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Park Hill graves swept away by the river; villager fears more will be taken

Park Hill graves swept away by the river; villager fears more will be taken

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Years ago, when persons buried their family members in the Park Hill cemetery, they may have thought that a plot on the bank of the Colonarie River was the ideal final resting place for their relatives.

After all, it overlooked the biggest river in the country.

But that changed last Wednesday, November 9 as the Colonarie River which runs through South Rivers and Park Hill eroded a section of the river bank directly below the Park Hill cemetery, causing the bank to collapse, taking with it a number of the graves.{{more}}

In an interview last Sunday, grave digger Basil Chewitt of South Rivers told SEARCHLIGHT that when the raging river waters eroded the river bank, about ten graves were swept away.

Chewitt, whosays he has been a gravedigger since he was 12, said that use of the cemetery for new burials was discontinued since 2002 but some persons would usually visit the cemetery to tend to their relatives’ burial sites.

Now in his 40s, Chewitt said that he is sad to see the graves swept away by the river and he fears that more will be taken away if some sort of wall or strengthening of the river bank is not done.

“I feel bad about it. Coffins and bones get wash away,” said the gravedigger who revealed that in the past, while digging graves he dug up bones, but this is different as those bones he found were placed back in the ground, but the ones that have been swept out to sea have been lost forever.

“I think we have to put back a wall and bury over the ones we can find,” said Chewitt who added that while he is not superstitious, he thinks that reburial is the right thing to do.

But while the gravedigger is upset about the graves being washed away, a number of villagers are upset about something else, the altering of a number of tributaries that make up the huge body of water.

One villager who refused to give his name, told SEARCHLIGHT that he is of the opinion that work done on the river a few weeks ago caused the river to hit harder into the bank below the cemetery causing mass erosion and the subsequent collapse to the huge wall of soil.

According to the resident, about one month ago, residents saw a tractor in the river moving boulders from one area to another. He said that these boulders were used to converge two tributaries into one and that changed the course and strength of a section of the river below the cemetery.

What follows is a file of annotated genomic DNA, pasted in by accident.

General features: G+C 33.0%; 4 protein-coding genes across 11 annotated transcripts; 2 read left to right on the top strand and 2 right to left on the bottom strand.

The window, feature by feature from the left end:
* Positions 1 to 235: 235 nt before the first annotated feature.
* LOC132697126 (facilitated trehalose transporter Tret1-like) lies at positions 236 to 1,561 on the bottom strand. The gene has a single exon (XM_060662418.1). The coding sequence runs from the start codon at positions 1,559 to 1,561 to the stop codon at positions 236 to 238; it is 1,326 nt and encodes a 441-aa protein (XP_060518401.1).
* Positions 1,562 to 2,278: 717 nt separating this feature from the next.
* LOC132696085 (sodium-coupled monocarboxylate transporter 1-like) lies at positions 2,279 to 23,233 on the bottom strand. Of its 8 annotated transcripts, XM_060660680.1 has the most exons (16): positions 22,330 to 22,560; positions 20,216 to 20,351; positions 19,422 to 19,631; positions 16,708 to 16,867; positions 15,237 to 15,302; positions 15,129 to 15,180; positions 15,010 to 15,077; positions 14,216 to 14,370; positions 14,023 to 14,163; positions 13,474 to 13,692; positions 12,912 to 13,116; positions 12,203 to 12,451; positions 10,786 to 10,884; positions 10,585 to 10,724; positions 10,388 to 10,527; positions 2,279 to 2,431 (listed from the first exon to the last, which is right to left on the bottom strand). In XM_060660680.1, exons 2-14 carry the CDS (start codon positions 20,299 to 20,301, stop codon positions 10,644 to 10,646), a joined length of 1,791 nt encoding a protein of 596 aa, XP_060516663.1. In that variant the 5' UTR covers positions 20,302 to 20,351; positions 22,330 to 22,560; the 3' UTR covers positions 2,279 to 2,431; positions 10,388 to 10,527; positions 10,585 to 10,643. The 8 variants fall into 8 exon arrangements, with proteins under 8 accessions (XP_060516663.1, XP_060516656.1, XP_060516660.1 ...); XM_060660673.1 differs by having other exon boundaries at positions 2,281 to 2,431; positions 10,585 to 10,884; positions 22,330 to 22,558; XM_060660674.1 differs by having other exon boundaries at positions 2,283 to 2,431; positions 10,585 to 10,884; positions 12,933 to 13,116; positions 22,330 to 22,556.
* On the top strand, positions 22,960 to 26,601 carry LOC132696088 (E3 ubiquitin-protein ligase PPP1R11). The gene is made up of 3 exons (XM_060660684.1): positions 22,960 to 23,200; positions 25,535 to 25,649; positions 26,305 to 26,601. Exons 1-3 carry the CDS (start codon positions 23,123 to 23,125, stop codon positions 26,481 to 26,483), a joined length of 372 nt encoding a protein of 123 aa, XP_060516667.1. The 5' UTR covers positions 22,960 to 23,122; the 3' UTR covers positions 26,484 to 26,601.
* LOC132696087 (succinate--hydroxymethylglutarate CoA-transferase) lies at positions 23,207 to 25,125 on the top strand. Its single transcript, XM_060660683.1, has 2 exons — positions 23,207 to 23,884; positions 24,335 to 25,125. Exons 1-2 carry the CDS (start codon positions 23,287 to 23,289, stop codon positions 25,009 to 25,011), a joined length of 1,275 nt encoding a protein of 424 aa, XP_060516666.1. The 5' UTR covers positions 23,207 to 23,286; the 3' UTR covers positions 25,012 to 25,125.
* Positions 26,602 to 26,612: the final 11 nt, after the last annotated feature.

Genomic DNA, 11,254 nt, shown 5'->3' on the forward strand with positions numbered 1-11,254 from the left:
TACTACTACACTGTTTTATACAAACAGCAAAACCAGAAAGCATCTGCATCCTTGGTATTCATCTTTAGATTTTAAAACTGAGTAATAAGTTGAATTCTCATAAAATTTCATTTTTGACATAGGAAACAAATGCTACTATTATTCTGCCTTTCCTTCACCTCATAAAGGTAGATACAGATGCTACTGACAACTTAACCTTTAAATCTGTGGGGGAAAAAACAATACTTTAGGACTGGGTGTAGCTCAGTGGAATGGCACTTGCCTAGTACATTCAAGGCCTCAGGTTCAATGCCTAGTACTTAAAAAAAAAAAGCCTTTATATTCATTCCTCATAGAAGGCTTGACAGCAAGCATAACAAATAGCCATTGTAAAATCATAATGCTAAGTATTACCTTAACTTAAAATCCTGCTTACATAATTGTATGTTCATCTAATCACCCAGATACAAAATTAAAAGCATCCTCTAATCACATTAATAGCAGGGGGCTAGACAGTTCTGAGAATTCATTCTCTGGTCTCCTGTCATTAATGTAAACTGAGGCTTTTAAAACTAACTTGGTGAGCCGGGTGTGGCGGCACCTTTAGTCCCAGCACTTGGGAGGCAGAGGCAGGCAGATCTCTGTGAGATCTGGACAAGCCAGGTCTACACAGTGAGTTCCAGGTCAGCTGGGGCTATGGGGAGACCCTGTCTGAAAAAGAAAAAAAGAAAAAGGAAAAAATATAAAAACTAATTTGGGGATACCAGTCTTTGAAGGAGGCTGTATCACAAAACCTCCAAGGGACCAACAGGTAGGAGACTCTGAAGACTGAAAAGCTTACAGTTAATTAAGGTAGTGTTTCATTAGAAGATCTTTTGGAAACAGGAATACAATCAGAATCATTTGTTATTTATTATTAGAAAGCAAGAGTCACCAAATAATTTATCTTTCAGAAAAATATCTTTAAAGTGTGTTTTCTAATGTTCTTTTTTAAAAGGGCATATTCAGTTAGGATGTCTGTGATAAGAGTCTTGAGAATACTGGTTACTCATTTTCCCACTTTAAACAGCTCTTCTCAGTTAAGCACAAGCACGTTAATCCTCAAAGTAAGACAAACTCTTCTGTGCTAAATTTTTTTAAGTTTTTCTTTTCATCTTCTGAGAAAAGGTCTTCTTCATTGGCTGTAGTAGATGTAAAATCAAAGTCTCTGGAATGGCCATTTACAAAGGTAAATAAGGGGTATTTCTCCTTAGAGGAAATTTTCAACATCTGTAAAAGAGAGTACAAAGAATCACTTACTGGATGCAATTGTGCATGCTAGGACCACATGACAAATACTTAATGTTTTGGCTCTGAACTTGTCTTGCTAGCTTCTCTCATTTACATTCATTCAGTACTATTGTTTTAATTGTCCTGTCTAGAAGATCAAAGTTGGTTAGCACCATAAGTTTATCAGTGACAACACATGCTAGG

“For years no water was not hitting the bank so strong, so common sense would tell you that is what caused the erosion.

A number of other graves are in threat of being washed away, among them, these ones, three of which belong to Eugenie Glasgow, who was born in 1935 and died on June 15, 2002, Ira Banes and Jerom Glasgow (born 1975).

When you interrupt nature, you have problems. You don’t disturb the natural flow of the system,” said the irate man who admitted that he was not an engineer, but strongly believes in his theory about why the graves were washed away.

He is also of the view that the new cemetery is also in danger of being flooded because the natural course of the river was changed.

The river became swollen and began raging last week after an overnight surface trough system dumped seven inches of rain on the island.

Yesterday, Minister of Transport and Works Julian Francis said that while he is not laying the blame on the closing of the tributary, the matter will be investigated.

He said that persons are entertaining the idea that the work done on the river caused the erosion of the cemetery bank, but that may not be the case as over the past few days, we have had a large quantity of rain that may possibly be the most this country has ever seen.

“We intend to follow up the theory and if it is correct and we will change the flow but we not just going act like that,” Francis said.

He said that the work was done on that river and a number of other rivers as part of the National Disaster Management Project which was implemented after the 2013 floods that caused widespread damage island wide.

Francis said that the cleaning and clearing of a number of rivers throughout the country has helped to mitigate against flood damage. He said that a lot of clearing was done in places like Buccament and Vermont and that has helped to prevent severe flooding in these areas.

Francis noted that in 2013, the rains came over a short period of time, but now in 2016, rain is falling heavy and in longer periods so that is causing problems.

After the graves were washed away and water could be seen oozing from a number of other graves, a public service announcement was broadcast, asking persons to desist from using the river.

But on Sunday, it was business as usual at the Colonaire River as persons washed and fished freely in the waters below the cemetery.(LC)

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